The COVID-19 pandemic has created havoc all over the world and has severely affected India too. India has around 77 million patients with diabetes and about 40% to 50% of diabetics are hypertensive. Certain medical conditions like hypertension, diabetes, obesity increase the risk of severe COVID-19. Though people with diabetes are not at higher risk for acquiring the infection, but are prone to more severe disease and poorer outcomes once infected. When people with diabetes develop a viral infection, it can be harder to treat due to fluctuations in blood glucose levels and, possibly, the presence of diabetes complications. Therefore, those with hypertension and diabetes need to take extra precautions to save themselves from getting infected with this deadly virus.
What is the link?
A weakened immune system is one of the main reasons people with diabetes and hypertension and other health problems are at higher risk of contracting coronavirus disease. In general, people with diabetes are more susceptible to develop complications and experience severe symptoms when infected with any virus. Patients with diabetes have chronic, low-level systemic inflammation, which results in dysfunction in the immune system. Also, high blood sugars impair the immune response and leads to increased inflammation and abnormal immune response that instead of just attacking the virus, affects the rest of the body’s healthy cells and tissue, leading to rapid deterioration in health and increased need for mechanical ventilation and renal replacement. Also, the virus may thrive in an environment of elevated blood glucose. Patients with diabetes and hypertension are more predisposed to clot formation. If diabetes is well-managed, a person’s risk of getting severely affected with COVID-19 is likely to be lower.
What are the complications seen in COVID-19 patients with diabetes and hypertension?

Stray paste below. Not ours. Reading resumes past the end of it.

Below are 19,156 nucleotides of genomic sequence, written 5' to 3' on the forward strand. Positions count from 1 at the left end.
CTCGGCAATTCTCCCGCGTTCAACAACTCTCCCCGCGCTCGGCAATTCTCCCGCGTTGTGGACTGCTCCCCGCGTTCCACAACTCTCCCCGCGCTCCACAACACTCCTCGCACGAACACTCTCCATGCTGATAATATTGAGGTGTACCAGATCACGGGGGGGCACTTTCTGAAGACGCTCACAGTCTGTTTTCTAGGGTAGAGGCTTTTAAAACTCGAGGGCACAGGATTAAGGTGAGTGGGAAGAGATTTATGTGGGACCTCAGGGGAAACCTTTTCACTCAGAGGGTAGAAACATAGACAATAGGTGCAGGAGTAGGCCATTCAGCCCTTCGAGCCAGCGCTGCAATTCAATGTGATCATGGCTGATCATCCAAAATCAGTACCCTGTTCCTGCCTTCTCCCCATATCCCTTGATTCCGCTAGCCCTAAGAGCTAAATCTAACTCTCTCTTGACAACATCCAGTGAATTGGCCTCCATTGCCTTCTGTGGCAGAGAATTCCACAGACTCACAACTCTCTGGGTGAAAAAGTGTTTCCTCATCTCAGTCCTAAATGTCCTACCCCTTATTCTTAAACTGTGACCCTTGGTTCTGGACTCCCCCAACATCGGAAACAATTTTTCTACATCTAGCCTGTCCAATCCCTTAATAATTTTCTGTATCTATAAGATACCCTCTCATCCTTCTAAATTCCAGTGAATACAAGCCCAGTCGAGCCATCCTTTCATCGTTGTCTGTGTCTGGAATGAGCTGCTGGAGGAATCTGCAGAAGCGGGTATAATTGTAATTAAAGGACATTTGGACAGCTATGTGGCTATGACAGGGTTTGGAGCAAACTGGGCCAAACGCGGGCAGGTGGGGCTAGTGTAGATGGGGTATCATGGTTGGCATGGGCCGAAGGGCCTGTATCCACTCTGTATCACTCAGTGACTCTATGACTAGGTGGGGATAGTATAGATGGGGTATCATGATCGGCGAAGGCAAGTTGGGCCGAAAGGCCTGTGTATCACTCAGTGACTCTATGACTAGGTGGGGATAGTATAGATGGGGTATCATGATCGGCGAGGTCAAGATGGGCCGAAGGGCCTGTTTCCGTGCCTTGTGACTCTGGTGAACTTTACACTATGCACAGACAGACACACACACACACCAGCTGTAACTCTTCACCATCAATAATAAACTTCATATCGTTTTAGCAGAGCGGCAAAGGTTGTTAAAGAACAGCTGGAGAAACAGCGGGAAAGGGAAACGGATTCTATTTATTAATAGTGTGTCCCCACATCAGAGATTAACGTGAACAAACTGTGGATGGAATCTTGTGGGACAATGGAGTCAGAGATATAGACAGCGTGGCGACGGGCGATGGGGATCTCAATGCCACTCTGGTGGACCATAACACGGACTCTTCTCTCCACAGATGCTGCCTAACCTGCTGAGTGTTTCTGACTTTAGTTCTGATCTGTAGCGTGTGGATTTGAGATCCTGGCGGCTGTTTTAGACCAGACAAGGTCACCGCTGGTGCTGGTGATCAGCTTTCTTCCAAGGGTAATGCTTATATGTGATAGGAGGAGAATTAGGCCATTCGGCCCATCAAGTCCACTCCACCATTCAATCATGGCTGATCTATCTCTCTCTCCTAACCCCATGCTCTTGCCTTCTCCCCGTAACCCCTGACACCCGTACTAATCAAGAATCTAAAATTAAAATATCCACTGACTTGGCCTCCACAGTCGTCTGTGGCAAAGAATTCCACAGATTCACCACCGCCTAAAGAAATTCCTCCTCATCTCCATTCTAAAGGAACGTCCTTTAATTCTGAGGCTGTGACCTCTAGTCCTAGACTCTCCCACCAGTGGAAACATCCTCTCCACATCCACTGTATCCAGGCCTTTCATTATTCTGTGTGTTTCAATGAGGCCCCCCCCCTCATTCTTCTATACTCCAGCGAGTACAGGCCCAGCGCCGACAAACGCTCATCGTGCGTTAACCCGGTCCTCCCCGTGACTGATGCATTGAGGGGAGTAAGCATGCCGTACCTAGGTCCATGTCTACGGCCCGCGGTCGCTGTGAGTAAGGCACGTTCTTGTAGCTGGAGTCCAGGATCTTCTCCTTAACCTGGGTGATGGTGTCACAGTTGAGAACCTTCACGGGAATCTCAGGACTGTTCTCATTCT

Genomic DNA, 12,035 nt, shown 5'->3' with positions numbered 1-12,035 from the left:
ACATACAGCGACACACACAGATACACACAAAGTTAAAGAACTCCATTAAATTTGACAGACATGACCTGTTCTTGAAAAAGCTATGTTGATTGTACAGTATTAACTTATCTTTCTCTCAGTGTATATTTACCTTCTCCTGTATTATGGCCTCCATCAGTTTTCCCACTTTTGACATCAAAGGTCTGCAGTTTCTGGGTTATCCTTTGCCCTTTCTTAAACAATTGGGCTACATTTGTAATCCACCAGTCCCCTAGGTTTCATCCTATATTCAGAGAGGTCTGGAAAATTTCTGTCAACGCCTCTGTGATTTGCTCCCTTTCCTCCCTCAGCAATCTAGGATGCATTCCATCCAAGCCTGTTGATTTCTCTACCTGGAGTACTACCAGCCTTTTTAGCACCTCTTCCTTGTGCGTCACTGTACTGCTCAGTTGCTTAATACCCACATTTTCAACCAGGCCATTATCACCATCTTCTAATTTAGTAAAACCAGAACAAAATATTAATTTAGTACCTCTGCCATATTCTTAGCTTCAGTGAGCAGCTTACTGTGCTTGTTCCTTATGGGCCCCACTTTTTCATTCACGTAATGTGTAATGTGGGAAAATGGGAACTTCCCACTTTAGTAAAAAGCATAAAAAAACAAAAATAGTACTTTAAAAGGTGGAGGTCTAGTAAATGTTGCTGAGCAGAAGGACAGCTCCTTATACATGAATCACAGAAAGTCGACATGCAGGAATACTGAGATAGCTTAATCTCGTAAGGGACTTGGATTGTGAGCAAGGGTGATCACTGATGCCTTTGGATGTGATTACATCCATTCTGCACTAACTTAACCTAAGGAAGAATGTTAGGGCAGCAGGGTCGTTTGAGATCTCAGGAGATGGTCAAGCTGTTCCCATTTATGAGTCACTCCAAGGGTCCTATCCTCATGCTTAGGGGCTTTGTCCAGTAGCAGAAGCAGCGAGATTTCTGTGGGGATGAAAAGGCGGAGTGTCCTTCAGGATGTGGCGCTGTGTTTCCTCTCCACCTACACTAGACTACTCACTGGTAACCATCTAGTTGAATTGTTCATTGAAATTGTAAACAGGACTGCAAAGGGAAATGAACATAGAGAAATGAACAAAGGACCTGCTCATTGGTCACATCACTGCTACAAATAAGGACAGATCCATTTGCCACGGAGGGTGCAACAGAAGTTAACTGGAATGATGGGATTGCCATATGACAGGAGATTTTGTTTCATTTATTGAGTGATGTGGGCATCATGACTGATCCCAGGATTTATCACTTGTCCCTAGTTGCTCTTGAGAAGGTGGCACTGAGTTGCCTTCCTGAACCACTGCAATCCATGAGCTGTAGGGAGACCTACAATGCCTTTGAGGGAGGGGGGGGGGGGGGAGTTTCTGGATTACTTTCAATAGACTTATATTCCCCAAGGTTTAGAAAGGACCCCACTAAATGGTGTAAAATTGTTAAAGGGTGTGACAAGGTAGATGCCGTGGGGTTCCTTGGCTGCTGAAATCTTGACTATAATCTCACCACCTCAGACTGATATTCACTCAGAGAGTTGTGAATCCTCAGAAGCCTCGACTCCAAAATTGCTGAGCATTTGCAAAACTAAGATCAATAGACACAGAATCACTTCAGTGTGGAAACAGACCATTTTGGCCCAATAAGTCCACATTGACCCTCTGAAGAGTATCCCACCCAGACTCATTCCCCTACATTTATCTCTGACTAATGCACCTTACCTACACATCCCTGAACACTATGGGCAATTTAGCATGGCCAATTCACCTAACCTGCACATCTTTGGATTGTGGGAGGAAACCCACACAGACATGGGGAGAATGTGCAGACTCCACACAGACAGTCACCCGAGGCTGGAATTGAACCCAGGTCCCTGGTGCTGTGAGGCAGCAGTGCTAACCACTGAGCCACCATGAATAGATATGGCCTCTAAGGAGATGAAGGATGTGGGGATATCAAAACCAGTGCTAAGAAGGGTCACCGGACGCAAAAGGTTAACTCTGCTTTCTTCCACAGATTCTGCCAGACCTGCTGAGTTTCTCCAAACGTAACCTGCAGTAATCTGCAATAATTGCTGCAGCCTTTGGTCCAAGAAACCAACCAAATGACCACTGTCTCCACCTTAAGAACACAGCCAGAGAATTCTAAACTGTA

People with diabetes and hypertension often have underlying complications like cardiovascular disease, renal dysfunction. But the trio of diabetes, hypertension, and COVID-19 can be worrisome. The difficulties faced by people with hypertension and diabetes are:
Increased risk of developing neurological complications, such as bleeding in the brain and stroke.
Higher risk of developing secondary infections like black fungus or Mucormycosis.
Increased risk of developing respiratory complications like pneumonia or other acute respiratory infections.
Increase risk of kidney problems and increased risk of cardiovascular outcomes like heart attack and heart failure.
Studies report that Diabetes should be well controlled to target HbA1c less than 7% to avoid complications related to COVID-19 infection and secondary fungal infections like Mucormycosis. Everyone should get vaccinated as soon as it is available to them, especially those with diabetes and hypertension.
What measures should people having diabetes and hypertension follow to avoid complications?
People with diabetes and hypertension must ensure to follow some tips, which include:
Taking medicines regularly
Following diet and salt restriction as advised by the doctor
Avoiding packaged, processed and carbohydrate-rich food
Avoiding consumption of alcohol and tobacco smoking
Maintaining an optimal and a healthy weight
Staying active and exercising regularly
Avoiding stress by practicing breathing techniques, meditation, yoga, etc.
Including protein-rich food, green vegetables and fibre in the diet.
Monitoring blood glucose levels and blood pressure regularly
Regularly following up with the doctor via teleconsultation if one is unable to visit the clinic
Do not stop antihypertensives like ACE inhibitors, they have not been linked to increased severity of infection.
Apart from these tips, following a COVID-appropriate behaviour is a must.
Over the past two years, many people have lost their lives battling the deadly coronavirus. Our government’s initiative of vaccination has emerged as a ray of hope! The key to defeating the Coronavirus disease is by staying strong and staying positive. It is everyone’s responsibility to avoid crowded places, ensure social distancing and maintain good hand hygiene to prevent the spread of the virus and lead a healthy life in these difficult times!
[Dr Emmy Grewal, MD DM (Endocrinology) Principal Consultant Endocrinology, works with Max Hospital in Mohali]
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